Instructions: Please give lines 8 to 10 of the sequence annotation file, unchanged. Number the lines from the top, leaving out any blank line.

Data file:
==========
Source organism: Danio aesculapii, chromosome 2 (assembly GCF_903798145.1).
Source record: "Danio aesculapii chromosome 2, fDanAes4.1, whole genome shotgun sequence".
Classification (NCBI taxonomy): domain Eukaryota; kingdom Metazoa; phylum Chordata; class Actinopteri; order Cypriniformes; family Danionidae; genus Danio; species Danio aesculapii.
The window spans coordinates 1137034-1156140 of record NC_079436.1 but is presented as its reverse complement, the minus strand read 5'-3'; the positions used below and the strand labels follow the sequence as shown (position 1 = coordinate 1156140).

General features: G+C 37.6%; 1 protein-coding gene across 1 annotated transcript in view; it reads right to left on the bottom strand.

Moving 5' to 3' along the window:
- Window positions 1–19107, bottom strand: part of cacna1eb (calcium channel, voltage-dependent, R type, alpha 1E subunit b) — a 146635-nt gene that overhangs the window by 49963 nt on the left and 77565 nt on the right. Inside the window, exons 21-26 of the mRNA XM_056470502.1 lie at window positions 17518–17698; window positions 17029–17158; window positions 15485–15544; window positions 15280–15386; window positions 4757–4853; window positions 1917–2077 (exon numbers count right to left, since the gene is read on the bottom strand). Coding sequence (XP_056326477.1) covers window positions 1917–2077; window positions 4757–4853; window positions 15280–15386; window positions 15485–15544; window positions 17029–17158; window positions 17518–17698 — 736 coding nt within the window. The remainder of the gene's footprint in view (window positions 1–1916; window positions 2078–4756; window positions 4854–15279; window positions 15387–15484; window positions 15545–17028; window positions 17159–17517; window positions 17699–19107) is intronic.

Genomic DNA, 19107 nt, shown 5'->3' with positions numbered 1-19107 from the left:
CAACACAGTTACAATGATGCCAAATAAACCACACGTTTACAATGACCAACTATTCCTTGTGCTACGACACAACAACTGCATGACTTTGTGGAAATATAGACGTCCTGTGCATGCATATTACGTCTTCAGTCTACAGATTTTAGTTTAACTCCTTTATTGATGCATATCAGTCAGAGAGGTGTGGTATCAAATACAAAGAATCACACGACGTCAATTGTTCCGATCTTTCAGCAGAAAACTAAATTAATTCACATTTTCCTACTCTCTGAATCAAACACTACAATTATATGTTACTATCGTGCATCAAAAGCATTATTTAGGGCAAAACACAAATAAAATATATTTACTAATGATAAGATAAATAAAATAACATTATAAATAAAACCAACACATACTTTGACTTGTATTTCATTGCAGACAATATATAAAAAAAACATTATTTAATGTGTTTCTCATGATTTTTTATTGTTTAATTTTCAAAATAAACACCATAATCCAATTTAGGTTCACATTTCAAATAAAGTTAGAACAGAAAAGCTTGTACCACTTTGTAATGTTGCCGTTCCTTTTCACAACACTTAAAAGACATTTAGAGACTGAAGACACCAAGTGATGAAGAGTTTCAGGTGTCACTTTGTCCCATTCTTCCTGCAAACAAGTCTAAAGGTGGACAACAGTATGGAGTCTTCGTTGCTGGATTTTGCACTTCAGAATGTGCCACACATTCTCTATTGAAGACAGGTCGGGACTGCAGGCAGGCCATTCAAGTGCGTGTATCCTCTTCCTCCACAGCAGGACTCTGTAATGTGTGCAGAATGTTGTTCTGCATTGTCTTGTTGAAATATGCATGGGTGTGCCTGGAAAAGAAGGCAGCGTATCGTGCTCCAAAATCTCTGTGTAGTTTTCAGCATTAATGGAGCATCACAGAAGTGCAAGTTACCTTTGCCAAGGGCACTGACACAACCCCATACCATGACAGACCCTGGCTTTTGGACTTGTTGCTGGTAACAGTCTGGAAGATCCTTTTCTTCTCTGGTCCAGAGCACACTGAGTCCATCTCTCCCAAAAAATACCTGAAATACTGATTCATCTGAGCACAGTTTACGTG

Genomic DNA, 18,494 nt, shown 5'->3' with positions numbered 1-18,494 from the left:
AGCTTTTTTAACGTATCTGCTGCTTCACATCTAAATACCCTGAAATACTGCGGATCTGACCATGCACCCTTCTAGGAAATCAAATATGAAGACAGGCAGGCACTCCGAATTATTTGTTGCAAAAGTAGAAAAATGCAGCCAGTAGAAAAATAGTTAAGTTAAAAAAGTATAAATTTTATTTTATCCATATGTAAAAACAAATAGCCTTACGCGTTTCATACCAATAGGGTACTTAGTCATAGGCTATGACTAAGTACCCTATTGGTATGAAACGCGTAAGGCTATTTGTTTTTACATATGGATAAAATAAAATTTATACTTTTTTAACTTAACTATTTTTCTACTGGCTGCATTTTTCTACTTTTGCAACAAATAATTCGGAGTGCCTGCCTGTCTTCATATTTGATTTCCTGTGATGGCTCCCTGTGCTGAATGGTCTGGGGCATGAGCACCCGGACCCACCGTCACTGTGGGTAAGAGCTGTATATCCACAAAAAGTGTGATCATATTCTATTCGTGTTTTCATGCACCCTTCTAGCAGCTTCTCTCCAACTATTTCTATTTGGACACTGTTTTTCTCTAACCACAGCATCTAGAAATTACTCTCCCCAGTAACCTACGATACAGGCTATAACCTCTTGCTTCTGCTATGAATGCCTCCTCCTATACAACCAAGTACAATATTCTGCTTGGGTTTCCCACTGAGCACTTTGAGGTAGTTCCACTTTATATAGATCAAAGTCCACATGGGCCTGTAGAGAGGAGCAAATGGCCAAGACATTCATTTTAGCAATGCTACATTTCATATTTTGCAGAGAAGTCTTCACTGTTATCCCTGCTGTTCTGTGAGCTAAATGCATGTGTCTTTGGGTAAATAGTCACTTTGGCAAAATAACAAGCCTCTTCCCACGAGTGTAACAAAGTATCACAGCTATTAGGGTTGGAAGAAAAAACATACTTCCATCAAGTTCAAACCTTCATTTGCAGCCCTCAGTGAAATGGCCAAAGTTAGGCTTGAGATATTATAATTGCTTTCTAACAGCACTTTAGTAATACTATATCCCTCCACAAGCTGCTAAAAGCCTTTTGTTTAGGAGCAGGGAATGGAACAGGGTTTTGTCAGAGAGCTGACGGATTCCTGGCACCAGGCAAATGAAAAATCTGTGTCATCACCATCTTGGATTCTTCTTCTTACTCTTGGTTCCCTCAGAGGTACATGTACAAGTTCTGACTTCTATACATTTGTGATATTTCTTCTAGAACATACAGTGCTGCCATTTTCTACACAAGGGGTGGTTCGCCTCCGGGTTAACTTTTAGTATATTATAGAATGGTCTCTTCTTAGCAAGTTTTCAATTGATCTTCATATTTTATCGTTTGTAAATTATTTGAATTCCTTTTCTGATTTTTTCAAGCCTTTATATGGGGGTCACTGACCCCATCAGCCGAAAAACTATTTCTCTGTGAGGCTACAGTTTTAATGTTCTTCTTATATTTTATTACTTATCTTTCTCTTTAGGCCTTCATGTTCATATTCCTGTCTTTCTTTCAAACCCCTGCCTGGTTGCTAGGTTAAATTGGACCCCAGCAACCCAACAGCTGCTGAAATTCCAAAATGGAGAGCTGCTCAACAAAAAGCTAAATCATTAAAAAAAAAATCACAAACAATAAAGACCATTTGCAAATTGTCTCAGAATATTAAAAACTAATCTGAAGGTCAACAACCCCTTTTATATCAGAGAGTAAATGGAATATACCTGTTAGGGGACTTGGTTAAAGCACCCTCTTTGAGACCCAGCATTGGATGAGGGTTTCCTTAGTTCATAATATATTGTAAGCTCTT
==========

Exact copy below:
Genomic DNA, 19107 nt, shown 5'->3' with positions numbered 1-19107 from the left:
CAACACAGTTACAATGATGCCAAATAAACCACACGTTTACAATGACCAACTATTCCTTGTGCTACGACACAACAACTGCATGACTTTGTGGAAATATAGACGTCCTGTGCATGCATATTACGTCTTCAGTCTACAGATTTTAGTTTAACTCCTTTATTGATGCATATCAGTCAGAGAGGTGTGGTATCAAATACAAAGAATCACACGACGTCAATTGTTCCGATCTTTCAGCAGAAAACTAAATTAATTCACATTTTCCTACTCTCTGAATCAAACACTACAATTATATGTTACTATCGTGCATCAAAAGCATTATTTAGGGCAAAACACAAATAAAATATATTTACTAATGATAAGATAAATAAAATAACATTATAAATAAAACCAACACATACTTTGACTTGTATTTCATTGCAGACAATATATAAAAAAAACATTATTTAATGTGTTTCTCATGATTTTTTATTGTTTAATTTTCAAAATAAACACCATAATCCAATTTAGGTTCACATTTCAAATAAAGTTAGAACAGAAAAGCTTGTACCACTTTGTAATGTTGCCGTTCCTTTTCACAACACTTAAAAGACATTTAGAGACTGAAGACACCAAGTGATGAAGAGTTTCAGGTGTCACTTTGTCCCATTCTTCCTGCAAACAAGTCTAAAGGTGGACAACAGTATGGAGTCTTCGTTGCTGGATTTTGCACTTCAGAATGTGCCACACATTCTCTATTGAAGACAGGTCGGGACTGCAGGCAGGCCATTCAAGTGCGTGTATCCTCTTCCTCCACAGCAGGACTCTGTAATGTGTGCAGAATGTTGTTCTGCATTGTCTTGTTGAAATATGCATGGGTGTGCCTGGAAAAGAAGGCAGCGTATCGTGCTCCAAAATCTCTGTGTAGTTTTCAGCATTAATGGAGCATCACAGAAGTGCAAGTTACCTTTGCCAAGGGCACTGACACAACCCCATACCATGACAGACCCTGGCTTTTGGACTTGTTGCTGGTAACAGTCTGGAAGATCCTTTTCTTCTCTGGTCCAGAGCACACTGAGTCCATCTCTCCCAAAAAATACCTGAAATACTGATTCATCTGAGCACAGTTTACGTG

Genomic DNA, 18,494 nt, shown 5'->3' with positions numbered 1-18,494 from the left: